This just out in the journal Pediatrics: A survey of Boston-area parents finds that the 2013 marathon bombings left about 11 percent of children who attended the race reporting post-traumatic stress, a rate six times higher than kids who did not attend the marathon.
Of particular note: exposure to the "manhunt" — which I recall in my civilian way as "the lockdown" — "was more robustly associated with children’s broad mental health problems than exposure to the attack itself." (Maternal thought: Well, yes, telling children it's not considered safe to go outside their own homes? What better reinforcer of anxiety?)
The press release from the American Academy of Pediatrics:
Research has documented the psychosocial toll of terrorism on young people, but most of that work has focused on large-scale attacks like Sept. 11. A new study in the July 2014 Pediatrics, “Adjustment Among Area Youth After the Boston Marathon Bombing and Subsequent Manhunt,” published online June 2, examines how young people in the Boston area were affected by the 2013 bombing at the marathon, a civilian family event, and the subsequent manhunt that impacted nearly 1 million Boston-area residents.
Researchers surveyed 460 parents of children who lived within 25 miles of the marathon or Watertown. About 11 percent of surveyed children who attended the marathon reported posttraumatic stress, a rate comparable to that found among New York City school children six months after Sept. 11. This proportion of youth with PTSD was roughly 6 times higher among youth who attended the marathon than youth who did not attend the event. Children watched an average of 1.5 hours of television coverage on the attack day, and 21 percent of children watched more than three hours. Only about a third of parents tried to restrict children’s exposure to coverage of the attack and manhunt.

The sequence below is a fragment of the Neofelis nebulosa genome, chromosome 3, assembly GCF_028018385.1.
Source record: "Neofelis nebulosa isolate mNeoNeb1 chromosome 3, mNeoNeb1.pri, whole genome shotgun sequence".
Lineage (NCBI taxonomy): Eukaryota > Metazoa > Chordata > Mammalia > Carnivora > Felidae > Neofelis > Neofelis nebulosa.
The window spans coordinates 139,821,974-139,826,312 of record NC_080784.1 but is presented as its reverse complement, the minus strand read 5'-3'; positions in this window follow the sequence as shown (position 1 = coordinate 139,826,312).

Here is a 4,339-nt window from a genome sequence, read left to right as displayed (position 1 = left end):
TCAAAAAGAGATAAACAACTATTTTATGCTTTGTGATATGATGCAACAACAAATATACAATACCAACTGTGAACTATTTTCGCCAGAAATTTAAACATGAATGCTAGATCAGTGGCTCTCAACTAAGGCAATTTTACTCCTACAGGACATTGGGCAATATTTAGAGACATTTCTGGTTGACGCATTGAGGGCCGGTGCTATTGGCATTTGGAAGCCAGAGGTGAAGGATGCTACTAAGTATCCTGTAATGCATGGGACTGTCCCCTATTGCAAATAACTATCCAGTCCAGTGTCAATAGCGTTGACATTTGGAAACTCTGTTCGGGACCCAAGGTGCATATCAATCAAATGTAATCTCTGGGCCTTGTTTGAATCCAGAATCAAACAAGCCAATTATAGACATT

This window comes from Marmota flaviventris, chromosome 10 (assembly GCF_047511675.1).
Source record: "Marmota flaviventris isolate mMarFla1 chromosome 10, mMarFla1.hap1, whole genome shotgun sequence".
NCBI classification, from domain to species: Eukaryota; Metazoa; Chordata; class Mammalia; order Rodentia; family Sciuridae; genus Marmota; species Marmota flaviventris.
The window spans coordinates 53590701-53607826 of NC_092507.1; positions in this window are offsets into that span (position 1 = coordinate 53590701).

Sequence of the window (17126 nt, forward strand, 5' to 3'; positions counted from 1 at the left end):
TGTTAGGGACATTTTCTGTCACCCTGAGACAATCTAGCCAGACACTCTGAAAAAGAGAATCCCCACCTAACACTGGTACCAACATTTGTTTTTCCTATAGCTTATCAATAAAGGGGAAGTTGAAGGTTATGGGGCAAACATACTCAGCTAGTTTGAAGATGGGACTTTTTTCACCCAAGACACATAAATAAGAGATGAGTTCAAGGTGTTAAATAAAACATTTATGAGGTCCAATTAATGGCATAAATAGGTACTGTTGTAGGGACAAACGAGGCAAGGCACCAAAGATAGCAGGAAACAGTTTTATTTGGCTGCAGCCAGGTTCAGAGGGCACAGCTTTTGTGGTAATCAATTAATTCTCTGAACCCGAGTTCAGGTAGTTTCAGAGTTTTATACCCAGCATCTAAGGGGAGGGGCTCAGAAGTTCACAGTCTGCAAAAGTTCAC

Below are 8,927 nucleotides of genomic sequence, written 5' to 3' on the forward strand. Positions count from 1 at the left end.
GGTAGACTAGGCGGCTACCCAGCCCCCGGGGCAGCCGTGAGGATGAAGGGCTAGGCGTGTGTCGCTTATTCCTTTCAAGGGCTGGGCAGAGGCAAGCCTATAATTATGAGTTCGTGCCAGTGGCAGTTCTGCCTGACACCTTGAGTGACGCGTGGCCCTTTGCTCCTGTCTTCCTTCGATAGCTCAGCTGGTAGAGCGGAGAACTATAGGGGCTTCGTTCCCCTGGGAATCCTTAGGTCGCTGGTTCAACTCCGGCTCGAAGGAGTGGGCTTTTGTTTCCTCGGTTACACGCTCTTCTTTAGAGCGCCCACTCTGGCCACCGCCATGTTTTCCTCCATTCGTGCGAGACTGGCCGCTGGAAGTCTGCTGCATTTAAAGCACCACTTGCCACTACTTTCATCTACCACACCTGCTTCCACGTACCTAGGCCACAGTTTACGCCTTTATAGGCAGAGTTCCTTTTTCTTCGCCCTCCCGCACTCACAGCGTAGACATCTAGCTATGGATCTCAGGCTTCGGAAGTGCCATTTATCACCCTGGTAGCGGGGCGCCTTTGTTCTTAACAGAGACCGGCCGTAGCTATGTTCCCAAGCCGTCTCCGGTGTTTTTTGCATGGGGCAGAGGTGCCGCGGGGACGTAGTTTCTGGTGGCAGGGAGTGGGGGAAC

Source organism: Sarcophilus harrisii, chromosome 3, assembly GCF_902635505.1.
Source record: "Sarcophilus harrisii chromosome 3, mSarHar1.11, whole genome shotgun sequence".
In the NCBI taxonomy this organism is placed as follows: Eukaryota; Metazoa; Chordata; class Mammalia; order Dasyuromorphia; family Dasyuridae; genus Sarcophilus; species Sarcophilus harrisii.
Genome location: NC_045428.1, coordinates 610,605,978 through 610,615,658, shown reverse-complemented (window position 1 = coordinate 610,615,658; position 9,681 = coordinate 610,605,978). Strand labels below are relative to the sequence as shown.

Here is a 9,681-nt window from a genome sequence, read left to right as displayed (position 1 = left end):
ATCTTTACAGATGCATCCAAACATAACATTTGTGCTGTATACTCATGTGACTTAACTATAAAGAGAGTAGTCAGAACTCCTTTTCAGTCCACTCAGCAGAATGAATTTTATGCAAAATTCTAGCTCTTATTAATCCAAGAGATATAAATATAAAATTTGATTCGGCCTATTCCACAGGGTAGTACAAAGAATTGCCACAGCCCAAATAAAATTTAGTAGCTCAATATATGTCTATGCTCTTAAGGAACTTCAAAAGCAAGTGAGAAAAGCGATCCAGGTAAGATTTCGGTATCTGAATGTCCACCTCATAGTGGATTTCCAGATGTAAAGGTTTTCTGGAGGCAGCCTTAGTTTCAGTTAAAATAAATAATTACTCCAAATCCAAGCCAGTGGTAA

Among surveyed families, exposure to the manhunt was more robustly associated with children’s broad mental health problems than exposure to the attack itself. According to the study authors, the findings can help identify youth in greatest need of clinical attention following a traumatic event such as terrorist attack. The study demonstrates that the community responses that follow an attack can also have considerable impact on children’s psychological well-being.
The full paper is here. Readers, surprised? Not surprised? Thoughts?
Update: WBUR's Martha Bebinger reports:
460 parents responded to a Boston University survey. They reported the highest stress among children who saw dead bodies. Children affected by the hunt for the alleged bombers also experienced emotional problems, even if they only watched events on TV, says lead author Jonathan Comer (who is now an Associate Professor of psychology and psychiatry at Florida International University in Miami).
"It's always best for children to learn breaking news from their loved ones," he said. "It's less preferable when children are learning it from strangers or the news media, which often can be even more traumatiz[ing] and accentuate the uncertainty."
Comer says children inclined to respond with kindness and those who kept a regular school or social routine were less likely to experience PTSD.